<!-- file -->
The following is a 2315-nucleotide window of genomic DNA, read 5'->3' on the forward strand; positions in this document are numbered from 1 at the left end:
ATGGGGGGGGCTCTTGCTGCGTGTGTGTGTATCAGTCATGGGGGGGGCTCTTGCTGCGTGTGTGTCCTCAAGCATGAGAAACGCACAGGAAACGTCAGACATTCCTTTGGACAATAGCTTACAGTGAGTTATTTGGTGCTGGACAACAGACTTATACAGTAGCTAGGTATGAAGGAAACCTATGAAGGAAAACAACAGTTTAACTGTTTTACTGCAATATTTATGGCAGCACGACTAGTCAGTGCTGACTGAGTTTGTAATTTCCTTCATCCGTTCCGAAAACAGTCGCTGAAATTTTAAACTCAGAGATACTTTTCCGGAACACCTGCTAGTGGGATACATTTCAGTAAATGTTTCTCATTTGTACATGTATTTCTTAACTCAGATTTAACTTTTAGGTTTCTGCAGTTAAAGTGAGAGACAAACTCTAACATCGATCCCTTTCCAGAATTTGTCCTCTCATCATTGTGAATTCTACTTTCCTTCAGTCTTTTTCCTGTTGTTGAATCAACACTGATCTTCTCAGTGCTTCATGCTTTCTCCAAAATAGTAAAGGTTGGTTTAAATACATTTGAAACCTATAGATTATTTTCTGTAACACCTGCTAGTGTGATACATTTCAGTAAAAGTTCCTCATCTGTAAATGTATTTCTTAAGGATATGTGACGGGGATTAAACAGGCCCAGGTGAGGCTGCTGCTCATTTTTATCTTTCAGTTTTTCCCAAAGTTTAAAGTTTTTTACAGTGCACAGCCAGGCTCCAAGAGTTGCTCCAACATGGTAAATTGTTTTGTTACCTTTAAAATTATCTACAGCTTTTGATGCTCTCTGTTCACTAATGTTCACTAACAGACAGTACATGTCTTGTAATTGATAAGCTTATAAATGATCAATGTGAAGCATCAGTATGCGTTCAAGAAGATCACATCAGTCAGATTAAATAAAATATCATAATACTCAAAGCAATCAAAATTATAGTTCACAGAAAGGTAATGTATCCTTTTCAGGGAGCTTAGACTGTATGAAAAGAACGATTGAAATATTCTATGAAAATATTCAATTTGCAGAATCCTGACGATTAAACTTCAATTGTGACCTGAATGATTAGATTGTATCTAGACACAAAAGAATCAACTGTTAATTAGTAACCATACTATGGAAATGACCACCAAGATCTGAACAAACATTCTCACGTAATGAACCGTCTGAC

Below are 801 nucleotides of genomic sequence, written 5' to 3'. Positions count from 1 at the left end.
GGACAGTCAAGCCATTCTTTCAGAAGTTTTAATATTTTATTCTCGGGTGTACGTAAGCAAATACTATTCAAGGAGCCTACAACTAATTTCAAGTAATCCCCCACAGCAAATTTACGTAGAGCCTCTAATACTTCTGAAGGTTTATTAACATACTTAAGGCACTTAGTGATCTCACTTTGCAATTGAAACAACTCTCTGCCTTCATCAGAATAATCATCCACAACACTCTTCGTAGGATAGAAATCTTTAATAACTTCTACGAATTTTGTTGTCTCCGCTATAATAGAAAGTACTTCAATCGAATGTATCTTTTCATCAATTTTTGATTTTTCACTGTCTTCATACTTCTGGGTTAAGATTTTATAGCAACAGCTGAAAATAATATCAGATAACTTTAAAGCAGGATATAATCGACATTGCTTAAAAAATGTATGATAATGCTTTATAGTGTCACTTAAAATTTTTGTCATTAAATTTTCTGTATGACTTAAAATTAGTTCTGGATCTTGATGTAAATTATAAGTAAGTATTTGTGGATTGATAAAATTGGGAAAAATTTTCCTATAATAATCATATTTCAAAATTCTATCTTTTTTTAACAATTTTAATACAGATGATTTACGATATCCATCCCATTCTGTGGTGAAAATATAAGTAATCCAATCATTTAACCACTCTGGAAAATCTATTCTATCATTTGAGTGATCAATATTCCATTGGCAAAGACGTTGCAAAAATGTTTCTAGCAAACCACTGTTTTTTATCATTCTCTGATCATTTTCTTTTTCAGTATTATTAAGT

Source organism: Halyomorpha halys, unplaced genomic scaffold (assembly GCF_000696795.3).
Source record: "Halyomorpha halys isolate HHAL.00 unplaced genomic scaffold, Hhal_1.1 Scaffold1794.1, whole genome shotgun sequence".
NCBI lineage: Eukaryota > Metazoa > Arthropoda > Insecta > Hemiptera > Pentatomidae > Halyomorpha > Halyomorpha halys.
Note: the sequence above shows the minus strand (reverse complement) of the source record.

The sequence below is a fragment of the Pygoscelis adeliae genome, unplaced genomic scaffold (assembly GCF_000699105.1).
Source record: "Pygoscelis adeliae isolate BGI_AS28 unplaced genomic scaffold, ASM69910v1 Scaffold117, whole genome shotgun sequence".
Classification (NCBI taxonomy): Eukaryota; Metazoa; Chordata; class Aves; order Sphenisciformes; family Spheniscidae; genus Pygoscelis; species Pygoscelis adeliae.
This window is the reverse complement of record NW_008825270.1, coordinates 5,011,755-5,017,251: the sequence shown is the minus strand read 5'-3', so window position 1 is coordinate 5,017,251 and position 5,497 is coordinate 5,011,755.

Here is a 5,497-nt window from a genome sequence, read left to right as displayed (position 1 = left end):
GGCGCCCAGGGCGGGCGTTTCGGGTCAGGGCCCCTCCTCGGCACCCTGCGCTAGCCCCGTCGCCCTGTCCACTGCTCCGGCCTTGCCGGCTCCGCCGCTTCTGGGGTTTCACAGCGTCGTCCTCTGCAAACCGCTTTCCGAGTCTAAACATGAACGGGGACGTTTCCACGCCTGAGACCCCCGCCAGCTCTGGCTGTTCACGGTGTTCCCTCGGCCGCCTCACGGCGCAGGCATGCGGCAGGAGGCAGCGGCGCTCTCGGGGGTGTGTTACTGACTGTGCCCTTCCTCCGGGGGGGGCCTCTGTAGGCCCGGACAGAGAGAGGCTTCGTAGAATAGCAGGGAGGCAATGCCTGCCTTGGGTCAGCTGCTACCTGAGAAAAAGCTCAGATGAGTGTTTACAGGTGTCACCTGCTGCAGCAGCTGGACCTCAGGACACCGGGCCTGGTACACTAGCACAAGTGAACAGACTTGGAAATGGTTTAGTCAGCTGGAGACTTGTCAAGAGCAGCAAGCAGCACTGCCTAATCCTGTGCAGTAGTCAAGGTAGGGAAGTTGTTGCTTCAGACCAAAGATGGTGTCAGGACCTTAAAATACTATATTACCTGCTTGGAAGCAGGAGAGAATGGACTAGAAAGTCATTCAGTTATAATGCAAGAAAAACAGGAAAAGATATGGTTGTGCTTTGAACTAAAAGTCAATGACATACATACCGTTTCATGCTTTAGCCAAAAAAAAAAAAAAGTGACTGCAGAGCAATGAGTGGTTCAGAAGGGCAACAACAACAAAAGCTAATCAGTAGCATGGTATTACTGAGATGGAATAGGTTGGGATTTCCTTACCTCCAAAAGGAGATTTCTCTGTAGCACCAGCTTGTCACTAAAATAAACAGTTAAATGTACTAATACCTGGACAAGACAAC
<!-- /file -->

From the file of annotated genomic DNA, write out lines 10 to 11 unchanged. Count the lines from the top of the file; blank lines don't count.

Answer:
Source record: "Pygoscelis adeliae isolate BGI_AS28 unplaced genomic scaffold, ASM69910v1 Scaffold117, whole genome shotgun sequence".
Classification (NCBI taxonomy): Eukaryota; Metazoa; Chordata; class Aves; order Sphenisciformes; family Spheniscidae; genus Pygoscelis; species Pygoscelis adeliae.